Figure C: Active imaging sensors reconstruct the 3-D model of the body of Cessna aircraft from different distances and headings.

“The 3-D data enables the estimation of patterns or trajectories, the detection of aircraft types, and the monitoring of aircraft operations in general,” explains Dr. Toth. This data can help pilots understand an airplane’s motion relative to the runway centerline, which is beneficial for pilot education and training.

In addition, airport planners can utilize this precise positioning data to determine if they need to widen or increase runways and safety areas, adjust spacing in and between taxiways, adjust spacing from the centerline to maximize aircraft separation, and determine how to accommodate particular types, or sizes, of aircraft.

“Besides centerline deviation analysis, remote sensing can acquire statistical data for wildlife hazard avoidance, veer-off modeling study, and the investigation of security threats,” said Dr. Toth. “This data can also provide important information for airport authorities to share and use in planning and design.”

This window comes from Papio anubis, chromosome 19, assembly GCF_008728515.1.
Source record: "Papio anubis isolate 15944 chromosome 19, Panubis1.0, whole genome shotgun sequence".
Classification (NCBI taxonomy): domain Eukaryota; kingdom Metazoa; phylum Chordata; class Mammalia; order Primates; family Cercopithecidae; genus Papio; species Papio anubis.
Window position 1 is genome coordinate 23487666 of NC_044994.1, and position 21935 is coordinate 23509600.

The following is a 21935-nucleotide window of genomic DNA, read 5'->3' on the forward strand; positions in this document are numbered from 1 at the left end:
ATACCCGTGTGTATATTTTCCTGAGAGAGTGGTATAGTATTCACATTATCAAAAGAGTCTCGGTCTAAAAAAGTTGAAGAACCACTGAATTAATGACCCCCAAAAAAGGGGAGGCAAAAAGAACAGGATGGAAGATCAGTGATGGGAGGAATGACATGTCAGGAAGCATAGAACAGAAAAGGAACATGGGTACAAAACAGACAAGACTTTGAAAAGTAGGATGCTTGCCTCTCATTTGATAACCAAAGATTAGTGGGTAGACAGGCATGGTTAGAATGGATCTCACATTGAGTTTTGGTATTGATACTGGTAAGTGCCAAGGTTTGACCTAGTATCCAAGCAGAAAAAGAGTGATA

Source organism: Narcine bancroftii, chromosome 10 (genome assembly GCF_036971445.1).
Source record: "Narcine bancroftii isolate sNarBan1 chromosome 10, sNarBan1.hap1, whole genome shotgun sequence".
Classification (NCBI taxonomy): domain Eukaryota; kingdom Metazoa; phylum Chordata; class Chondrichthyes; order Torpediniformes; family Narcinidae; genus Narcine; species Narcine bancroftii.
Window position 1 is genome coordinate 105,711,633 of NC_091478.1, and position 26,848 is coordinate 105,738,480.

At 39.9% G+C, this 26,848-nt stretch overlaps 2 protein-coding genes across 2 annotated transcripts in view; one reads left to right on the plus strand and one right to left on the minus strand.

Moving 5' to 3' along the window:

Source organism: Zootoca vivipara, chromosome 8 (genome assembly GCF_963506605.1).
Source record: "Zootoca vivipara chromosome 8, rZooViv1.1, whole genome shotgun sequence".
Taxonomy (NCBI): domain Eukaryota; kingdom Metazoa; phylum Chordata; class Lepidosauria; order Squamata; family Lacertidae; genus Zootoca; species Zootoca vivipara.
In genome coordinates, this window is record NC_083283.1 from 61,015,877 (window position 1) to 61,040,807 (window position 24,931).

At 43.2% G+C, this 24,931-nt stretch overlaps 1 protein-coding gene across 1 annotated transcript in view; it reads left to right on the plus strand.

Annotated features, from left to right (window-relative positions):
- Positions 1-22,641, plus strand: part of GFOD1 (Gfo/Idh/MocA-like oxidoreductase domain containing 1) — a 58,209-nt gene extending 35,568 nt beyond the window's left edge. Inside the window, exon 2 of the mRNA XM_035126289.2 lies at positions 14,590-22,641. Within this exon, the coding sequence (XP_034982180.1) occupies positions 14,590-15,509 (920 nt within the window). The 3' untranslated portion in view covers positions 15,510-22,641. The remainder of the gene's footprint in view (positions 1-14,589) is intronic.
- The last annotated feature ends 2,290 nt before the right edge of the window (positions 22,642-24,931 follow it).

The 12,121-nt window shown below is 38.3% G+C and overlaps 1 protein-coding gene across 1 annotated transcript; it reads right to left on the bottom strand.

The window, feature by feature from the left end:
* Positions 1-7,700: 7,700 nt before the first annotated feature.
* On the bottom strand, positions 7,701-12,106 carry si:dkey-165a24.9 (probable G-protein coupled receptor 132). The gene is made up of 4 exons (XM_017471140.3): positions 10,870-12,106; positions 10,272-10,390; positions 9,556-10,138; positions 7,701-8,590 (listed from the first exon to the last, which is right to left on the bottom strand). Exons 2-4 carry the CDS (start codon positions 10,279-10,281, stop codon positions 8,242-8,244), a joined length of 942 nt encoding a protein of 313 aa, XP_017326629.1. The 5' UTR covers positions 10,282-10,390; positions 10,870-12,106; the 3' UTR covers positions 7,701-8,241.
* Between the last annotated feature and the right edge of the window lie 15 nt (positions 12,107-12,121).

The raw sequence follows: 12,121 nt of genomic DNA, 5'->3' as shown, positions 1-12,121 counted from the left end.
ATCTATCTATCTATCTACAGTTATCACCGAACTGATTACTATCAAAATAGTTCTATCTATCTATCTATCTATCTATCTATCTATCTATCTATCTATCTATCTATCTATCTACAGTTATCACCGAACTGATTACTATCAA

Phase I of this study is complete and was well received, with anticipation to move forward and conduct additional research in this groundbreaking field.

Moving Forward

Necessity, as the saying goes, is the mother of invention. It can inspire us to develop creative methods and products to tackle and address our current demands. Amidst the continuing and impactful work of the researchers at the FAA Tech Center and PEGASAS, general aviation is poised to move forward with challenges solved, through fresh, innovative, and non-traditional means to keep us safe on the ground, and in the air.

Jennifer Caron is an assistant editor for FAA Safety Briefing. She is a certified technical writer-editor, and is currently pursuing a Sport Pilot Certificate.